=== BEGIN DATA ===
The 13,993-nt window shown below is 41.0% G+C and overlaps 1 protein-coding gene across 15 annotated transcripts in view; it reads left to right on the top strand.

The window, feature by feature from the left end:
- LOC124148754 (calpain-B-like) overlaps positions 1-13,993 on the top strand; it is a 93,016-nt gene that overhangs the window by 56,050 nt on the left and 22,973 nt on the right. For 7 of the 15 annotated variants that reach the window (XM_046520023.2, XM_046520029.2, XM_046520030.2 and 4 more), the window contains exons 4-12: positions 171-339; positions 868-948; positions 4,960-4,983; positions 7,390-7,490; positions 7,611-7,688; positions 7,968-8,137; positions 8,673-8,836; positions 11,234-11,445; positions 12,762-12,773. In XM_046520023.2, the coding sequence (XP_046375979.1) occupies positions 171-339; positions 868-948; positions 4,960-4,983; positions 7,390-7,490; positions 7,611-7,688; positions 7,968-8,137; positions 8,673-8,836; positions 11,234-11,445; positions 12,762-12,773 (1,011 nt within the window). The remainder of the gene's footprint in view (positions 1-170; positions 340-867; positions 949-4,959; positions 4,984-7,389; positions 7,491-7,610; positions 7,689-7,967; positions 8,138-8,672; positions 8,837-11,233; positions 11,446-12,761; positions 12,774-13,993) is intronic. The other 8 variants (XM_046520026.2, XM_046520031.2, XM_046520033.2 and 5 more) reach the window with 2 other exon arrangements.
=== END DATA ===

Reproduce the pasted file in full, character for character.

The 13,993-nt window shown below is 41.0% G+C and overlaps 1 protein-coding gene across 15 annotated transcripts in view; it reads left to right on the top strand.

The window, feature by feature from the left end:
- LOC124148754 (calpain-B-like) overlaps positions 1-13,993 on the top strand; it is a 93,016-nt gene that overhangs the window by 56,050 nt on the left and 22,973 nt on the right. For 7 of the 15 annotated variants that reach the window (XM_046520023.2, XM_046520029.2, XM_046520030.2 and 4 more), the window contains exons 4-12: positions 171-339; positions 868-948; positions 4,960-4,983; positions 7,390-7,490; positions 7,611-7,688; positions 7,968-8,137; positions 8,673-8,836; positions 11,234-11,445; positions 12,762-12,773. In XM_046520023.2, the coding sequence (XP_046375979.1) occupies positions 171-339; positions 868-948; positions 4,960-4,983; positions 7,390-7,490; positions 7,611-7,688; positions 7,968-8,137; positions 8,673-8,836; positions 11,234-11,445; positions 12,762-12,773 (1,011 nt within the window). The remainder of the gene's footprint in view (positions 1-170; positions 340-867; positions 949-4,959; positions 4,984-7,389; positions 7,491-7,610; positions 7,689-7,967; positions 8,138-8,672; positions 8,837-11,233; positions 11,446-12,761; positions 12,774-13,993) is intronic. The other 8 variants (XM_046520026.2, XM_046520031.2, XM_046520033.2 and 5 more) reach the window with 2 other exon arrangements.